Chronic glaucoma begins gradually over a period of months or years, usually in patients over the age of 40. There are no symptoms in the early stages, and the condition can be detected only by measurement of the intraocular pressure. Such an examination is recommended every three years for all persons over the age of 20. As the disease progresses, often the only symptom is a gradual loss of peripheral vision. Chronic glaucoma can usually be controlled with eye drops or pills that increase the outflow or decrease the production of aqueous humor; laser treatment is also effective in the early stages. If treatment is continued throughout life, useful vision will be preserved in most cases; untreated individuals will gradually become blind.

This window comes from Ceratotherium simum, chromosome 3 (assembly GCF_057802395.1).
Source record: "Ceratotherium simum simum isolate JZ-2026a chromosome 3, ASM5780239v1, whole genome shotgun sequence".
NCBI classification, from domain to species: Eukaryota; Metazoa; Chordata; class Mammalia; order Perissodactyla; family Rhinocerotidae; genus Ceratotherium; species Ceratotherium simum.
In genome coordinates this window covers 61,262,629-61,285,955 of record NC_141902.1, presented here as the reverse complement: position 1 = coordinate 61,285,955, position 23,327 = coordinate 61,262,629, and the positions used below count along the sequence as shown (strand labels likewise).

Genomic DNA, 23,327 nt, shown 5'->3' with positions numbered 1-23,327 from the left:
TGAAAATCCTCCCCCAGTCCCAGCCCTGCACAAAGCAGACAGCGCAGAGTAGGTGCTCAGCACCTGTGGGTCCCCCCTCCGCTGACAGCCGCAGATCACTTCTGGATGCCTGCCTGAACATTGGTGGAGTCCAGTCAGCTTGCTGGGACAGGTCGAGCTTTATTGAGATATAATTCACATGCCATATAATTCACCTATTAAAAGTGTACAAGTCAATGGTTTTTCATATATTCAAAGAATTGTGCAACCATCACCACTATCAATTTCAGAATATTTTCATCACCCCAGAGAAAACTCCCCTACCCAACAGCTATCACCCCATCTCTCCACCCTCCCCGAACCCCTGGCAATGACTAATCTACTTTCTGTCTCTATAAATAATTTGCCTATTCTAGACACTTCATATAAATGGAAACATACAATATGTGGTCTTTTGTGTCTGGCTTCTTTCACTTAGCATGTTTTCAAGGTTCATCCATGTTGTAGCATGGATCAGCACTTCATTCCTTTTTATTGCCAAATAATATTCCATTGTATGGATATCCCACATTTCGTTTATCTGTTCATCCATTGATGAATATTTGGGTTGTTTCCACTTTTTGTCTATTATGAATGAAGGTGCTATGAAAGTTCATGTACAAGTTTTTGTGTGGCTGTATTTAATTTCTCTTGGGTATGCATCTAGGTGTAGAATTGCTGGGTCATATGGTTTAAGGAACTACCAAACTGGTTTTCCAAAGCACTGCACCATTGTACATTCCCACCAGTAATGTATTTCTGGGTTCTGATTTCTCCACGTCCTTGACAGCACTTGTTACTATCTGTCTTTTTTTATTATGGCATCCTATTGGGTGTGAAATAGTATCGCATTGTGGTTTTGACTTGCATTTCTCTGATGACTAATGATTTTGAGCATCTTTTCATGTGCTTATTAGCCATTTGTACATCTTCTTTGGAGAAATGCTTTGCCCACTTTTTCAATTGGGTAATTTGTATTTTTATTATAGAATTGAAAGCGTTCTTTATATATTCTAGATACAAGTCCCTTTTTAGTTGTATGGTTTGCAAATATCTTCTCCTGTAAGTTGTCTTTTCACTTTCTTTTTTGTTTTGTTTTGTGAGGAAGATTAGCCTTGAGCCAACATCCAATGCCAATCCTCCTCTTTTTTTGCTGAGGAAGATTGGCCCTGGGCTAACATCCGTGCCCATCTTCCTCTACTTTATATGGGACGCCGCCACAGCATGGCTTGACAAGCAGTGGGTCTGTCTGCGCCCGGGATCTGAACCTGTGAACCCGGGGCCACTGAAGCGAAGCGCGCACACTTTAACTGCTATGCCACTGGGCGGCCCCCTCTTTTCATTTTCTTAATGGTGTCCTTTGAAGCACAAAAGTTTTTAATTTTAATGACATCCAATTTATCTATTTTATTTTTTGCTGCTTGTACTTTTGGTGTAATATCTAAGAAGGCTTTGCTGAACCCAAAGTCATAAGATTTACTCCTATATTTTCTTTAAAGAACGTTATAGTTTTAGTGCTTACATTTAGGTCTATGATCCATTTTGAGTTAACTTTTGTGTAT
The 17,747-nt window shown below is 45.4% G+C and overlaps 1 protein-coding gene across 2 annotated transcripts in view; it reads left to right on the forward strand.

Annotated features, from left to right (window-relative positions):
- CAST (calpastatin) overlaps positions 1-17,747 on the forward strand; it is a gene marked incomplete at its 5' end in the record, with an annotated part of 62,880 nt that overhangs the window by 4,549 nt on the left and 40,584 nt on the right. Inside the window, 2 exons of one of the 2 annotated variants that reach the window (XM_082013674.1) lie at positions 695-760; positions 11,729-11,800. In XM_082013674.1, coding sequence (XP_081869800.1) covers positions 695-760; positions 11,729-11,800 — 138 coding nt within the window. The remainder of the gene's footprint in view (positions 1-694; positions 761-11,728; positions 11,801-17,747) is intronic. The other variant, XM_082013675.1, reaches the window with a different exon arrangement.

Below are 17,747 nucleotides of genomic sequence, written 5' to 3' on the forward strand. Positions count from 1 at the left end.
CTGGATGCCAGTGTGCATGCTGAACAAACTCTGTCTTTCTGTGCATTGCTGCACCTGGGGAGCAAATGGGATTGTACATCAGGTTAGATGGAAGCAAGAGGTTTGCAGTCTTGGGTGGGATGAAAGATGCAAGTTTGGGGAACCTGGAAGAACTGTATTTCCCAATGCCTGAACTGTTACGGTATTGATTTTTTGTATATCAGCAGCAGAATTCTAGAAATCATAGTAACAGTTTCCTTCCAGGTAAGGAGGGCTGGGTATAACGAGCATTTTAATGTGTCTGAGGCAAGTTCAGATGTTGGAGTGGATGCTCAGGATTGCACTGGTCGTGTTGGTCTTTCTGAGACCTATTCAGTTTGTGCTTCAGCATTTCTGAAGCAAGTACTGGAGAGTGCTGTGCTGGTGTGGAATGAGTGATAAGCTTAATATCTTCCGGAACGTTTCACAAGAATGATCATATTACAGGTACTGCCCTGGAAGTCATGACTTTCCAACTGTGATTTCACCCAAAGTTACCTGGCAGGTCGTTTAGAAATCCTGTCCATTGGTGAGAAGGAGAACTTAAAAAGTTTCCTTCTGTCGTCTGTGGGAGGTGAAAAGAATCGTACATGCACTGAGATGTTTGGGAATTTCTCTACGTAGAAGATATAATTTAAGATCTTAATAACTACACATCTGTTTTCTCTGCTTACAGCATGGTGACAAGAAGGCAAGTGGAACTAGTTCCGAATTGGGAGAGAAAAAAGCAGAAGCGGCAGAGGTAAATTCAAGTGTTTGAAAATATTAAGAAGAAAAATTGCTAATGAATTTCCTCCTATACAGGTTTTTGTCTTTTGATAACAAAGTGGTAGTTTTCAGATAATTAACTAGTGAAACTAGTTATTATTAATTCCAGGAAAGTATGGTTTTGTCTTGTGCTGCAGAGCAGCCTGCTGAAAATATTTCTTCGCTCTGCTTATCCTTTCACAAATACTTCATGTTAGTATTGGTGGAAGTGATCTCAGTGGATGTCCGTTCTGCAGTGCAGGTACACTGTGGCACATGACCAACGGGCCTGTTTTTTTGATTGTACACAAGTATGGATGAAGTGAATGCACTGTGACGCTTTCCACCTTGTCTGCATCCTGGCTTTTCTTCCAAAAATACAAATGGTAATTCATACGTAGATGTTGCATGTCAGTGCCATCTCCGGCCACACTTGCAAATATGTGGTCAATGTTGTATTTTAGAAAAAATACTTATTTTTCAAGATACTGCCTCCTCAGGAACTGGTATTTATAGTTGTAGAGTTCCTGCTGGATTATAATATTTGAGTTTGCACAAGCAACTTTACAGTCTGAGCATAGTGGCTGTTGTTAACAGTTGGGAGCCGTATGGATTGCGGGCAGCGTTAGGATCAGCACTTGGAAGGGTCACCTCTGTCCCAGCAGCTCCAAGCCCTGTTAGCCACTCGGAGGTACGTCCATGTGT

Acute closed-angle glaucoma, which accounts for only 10% of the incidence of the disease, begins abruptly with severe pain and blurred vision. It is a medical emergency that causes permanent blindness in two to five days if left untreated. Surgery is usually necessary.
The Columbia Electronic Encyclopedia, 6th ed. Copyright © 2022, Columbia University Press. All rights reserved.
See more Encyclopedia articles on: Pathology